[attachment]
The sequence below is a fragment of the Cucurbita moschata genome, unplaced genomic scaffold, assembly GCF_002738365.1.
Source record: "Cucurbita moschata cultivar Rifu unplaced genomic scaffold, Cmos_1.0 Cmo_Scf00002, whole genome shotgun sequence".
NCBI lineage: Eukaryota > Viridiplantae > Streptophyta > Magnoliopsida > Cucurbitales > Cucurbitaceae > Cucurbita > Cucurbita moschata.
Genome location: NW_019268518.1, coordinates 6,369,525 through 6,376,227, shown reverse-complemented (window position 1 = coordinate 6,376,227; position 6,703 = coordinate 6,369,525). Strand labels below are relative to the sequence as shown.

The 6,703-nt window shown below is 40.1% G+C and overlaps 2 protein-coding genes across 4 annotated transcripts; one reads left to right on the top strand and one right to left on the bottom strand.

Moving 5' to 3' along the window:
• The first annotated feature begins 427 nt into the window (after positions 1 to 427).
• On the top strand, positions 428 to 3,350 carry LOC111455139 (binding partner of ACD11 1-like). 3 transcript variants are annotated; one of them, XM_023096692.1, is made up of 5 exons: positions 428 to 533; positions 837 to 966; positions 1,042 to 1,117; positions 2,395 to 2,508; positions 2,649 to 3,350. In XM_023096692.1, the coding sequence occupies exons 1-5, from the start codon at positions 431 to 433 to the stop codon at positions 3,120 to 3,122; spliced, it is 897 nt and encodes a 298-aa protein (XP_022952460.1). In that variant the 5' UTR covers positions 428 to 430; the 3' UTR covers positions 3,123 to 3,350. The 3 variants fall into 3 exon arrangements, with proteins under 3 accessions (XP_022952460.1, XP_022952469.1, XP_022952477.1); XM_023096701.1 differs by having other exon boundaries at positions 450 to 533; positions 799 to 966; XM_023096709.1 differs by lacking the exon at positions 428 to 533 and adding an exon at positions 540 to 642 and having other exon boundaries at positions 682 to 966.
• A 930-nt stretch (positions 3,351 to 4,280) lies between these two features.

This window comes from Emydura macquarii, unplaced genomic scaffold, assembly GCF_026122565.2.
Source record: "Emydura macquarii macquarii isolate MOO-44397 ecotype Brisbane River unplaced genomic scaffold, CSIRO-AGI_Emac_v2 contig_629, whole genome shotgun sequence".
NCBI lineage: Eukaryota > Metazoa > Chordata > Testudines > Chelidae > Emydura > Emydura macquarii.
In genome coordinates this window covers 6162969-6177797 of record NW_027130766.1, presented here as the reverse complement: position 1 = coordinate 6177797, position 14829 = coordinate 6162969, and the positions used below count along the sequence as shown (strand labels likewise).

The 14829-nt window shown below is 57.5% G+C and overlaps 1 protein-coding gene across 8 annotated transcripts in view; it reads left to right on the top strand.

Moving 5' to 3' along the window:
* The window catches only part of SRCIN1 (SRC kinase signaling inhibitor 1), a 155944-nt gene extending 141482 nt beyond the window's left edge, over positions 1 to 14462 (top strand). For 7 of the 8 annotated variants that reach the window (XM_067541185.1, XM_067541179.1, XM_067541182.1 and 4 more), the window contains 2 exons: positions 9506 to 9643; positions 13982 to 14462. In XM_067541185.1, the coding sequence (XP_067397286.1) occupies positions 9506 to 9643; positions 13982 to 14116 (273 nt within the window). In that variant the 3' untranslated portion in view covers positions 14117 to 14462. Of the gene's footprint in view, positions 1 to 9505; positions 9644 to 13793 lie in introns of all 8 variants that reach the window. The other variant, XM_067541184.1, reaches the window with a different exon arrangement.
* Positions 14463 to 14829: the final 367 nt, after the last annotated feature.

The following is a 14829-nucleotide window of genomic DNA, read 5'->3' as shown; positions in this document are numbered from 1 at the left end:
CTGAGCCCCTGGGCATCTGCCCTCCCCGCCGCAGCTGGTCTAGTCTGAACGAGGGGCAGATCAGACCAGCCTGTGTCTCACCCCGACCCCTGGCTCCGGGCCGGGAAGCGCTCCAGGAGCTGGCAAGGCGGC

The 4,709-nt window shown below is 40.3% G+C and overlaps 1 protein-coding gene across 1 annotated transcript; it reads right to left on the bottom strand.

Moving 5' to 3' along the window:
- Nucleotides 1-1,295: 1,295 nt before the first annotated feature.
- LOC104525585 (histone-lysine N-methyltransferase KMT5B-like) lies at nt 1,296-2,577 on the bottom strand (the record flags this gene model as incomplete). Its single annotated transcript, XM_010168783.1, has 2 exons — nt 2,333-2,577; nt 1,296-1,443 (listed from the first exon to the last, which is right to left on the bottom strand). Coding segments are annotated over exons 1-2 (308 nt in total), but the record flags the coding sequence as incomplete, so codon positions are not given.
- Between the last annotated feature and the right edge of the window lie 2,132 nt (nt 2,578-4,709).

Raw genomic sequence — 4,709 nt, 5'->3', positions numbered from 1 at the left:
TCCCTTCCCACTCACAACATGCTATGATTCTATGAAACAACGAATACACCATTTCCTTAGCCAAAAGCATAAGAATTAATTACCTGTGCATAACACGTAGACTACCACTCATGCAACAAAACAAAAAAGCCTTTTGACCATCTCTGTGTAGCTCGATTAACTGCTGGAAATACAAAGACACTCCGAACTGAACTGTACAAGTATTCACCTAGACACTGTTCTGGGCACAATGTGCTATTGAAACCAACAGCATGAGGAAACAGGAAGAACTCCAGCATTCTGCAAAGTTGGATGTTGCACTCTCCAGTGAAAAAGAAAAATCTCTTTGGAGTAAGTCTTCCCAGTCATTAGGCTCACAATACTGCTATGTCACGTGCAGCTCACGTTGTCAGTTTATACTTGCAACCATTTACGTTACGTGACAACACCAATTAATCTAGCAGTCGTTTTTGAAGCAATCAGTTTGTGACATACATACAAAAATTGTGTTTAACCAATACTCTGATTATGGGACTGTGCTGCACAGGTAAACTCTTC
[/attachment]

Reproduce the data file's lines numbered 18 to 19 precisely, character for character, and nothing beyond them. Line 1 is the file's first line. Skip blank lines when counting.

The following is a 14829-nucleotide window of genomic DNA, read 5'->3' as shown; positions in this document are numbered from 1 at the left end:
CTGAGCCCCTGGGCATCTGCCCTCCCCGCCGCAGCTGGTCTAGTCTGAACGAGGGGCAGATCAGACCAGCCTGTGTCTCACCCCGACCCCTGGCTCCGGGCCGGGAAGCGCTCCAGGAGCTGGCAAGGCGGC